How a Cell's Shape Affects Its Function

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From the moment a human zygote is formed, the cells are busy dividing and specializing into the many different types of cells they will become. These specialized cells will perform numerous functions in the human body, from digestion and excretion to message transmission and oxygen distribution. The structure of each type of human cell depends on what function it will perform in the body. A direct relationship exists between the size and shape of every cell and the tasks it needs to accomplish.

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The structure and shape of each type of human cell depends on what function it will perform in the body. For example, red blood cells (RBCs) are very small, flat discs, which allows them to easily fit through narrow capillaries and around sharp corners in the circulatory system to deliver oxygen throughout the body.

Neurons carry messages from the brain and spinal cord to the rest of the body, using electrical signals down their lengths and chemical signals between neurons. Since electrical signals travel much faster than chemical signals, neurons are long and thin to minimize the number of slower chemical signals that would be required between links in a chain of many shorter neurons.

The elongated shape of muscle cells allows the contraction proteins to line up in an overlapping pattern that makes muscle flexing possible.

And human sperm cells’ structures allow them to “swim” long distances to reach an egg for fertilization. They do this by using flagella, their long whip-like tails, and also by being very small, carrying little more than the DNA for a potential zygote.

Red Blood Cells

Red blood cells carry the protein hemoglobin, which attaches to oxygen and delivers it to all of the body's tissues. Red blood cells are flat, round and very small, allowing them to easily turn corners with the flow of the blood and fit through the capillaries, the tiniest blood vessels, where oxygen is transferred to body cells.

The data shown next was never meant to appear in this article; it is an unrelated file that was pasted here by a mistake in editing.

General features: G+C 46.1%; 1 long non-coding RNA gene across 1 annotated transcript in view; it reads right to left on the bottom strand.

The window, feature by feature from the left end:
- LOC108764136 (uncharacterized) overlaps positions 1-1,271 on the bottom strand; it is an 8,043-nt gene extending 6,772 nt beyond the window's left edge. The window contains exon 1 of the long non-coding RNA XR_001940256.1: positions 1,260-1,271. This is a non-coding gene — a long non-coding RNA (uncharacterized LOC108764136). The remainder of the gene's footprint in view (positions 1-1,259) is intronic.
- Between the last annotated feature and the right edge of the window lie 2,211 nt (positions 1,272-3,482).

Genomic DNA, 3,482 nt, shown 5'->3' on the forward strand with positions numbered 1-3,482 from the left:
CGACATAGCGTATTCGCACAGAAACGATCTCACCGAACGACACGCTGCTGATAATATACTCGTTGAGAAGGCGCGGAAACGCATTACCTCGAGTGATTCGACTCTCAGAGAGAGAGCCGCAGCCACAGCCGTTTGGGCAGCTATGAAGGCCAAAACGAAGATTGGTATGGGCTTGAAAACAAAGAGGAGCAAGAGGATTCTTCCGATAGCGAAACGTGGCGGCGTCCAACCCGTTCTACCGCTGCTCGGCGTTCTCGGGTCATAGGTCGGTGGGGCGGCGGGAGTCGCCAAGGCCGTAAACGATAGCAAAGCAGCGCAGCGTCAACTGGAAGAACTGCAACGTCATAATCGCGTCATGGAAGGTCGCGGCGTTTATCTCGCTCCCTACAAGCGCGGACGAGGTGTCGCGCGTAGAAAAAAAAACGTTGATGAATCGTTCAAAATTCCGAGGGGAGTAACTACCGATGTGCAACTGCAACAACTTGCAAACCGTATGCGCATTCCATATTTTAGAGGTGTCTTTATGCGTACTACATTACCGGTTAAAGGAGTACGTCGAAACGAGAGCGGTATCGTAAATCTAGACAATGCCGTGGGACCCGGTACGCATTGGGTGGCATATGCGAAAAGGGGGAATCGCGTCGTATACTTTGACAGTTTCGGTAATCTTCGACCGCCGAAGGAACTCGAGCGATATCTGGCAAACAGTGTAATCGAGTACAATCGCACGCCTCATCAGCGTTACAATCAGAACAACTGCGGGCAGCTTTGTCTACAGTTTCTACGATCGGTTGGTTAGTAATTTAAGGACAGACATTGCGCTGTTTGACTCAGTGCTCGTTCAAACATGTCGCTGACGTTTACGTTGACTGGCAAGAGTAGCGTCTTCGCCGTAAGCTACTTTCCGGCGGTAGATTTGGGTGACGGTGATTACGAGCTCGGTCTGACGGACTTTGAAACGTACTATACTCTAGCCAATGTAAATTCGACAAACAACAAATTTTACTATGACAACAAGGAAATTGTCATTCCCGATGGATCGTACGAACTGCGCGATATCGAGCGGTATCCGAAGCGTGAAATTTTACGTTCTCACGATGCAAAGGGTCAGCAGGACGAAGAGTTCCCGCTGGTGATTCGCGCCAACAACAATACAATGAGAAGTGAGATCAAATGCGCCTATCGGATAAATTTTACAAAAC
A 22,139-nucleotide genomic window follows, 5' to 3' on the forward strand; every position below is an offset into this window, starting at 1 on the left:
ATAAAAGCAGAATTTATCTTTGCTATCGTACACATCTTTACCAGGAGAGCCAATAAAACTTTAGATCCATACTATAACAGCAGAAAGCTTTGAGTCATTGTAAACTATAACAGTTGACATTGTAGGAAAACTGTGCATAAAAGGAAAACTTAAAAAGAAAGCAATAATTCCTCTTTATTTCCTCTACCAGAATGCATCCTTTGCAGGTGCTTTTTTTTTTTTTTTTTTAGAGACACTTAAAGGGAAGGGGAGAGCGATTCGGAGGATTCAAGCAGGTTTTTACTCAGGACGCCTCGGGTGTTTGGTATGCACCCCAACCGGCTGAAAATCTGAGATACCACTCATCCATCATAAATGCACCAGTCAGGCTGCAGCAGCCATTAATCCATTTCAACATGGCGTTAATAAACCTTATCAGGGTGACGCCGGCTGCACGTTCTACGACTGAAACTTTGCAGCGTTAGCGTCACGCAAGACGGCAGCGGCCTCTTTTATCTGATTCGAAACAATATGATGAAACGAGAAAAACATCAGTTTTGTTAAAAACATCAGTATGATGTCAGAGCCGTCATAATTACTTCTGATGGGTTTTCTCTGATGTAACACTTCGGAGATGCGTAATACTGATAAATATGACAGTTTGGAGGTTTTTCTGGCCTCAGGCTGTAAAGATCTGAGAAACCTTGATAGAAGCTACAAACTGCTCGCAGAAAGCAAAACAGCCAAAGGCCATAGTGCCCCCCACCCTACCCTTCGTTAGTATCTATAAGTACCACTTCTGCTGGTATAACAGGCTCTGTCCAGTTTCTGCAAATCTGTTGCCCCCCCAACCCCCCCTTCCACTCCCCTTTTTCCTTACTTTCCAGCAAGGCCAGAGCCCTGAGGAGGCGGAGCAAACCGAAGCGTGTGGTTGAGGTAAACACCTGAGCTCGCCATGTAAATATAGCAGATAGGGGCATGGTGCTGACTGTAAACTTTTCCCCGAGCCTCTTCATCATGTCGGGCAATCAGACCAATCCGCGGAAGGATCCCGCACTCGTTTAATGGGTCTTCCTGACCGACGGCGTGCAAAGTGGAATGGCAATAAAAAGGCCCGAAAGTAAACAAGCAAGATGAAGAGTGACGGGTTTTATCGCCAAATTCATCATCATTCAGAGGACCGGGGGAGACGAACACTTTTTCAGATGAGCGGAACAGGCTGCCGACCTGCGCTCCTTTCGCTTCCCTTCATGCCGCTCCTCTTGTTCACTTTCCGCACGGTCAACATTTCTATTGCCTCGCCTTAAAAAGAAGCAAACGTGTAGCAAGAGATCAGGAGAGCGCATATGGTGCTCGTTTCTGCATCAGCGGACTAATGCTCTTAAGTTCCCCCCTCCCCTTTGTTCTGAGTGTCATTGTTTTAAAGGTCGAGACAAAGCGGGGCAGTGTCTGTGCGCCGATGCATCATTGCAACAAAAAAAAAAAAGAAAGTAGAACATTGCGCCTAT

Nerve Cells

Nerve cells, or neurons, carry electrical messages to and from the brain and spinal cord, helping the body respond to various stimuli, regulate mechanisms, and absorb and store information. To most efficiently transmit these electrical messages, neurons have a long, thin structure, allowing for very quick and accurate communication and responses. Length is beneficial to the structure of a neuron because electrical messages within a neuron travel more quickly than the chemical messages between neurons. Thus, a few longer neurons means faster transmission of signals than a chain of many shorter neurons.

Muscle Cells

Skeletal muscle cells are arranged in bundles of linear fibers. A single muscle cell is elongated in shape, containing within it many myofibrils. These are thin strands made of the proteins actin and myosin that perform muscle contraction. The elongated shape of muscle cells allows the contraction proteins to line up in an overlapping pattern that makes muscle flexing possible. Nuclei and other organelles that are normally within a cell lay at the perimeter of muscle cells, making space for the ordered patterns of the proteins.

Sperm Cells

Sperm cells in males are the only human cell with flagella, or whiplike cell extensions. This is because of their need to "swim" long distances to reach an egg for fertilization. Also due to their need to travel, the body of a sperm cell is very light, carrying not much more than the chromosomes containing the DNA for a potential zygote. The other organelles that are found in most other body cells are nonexistent in sperm cells, and are given to a zygote by its mother's egg.

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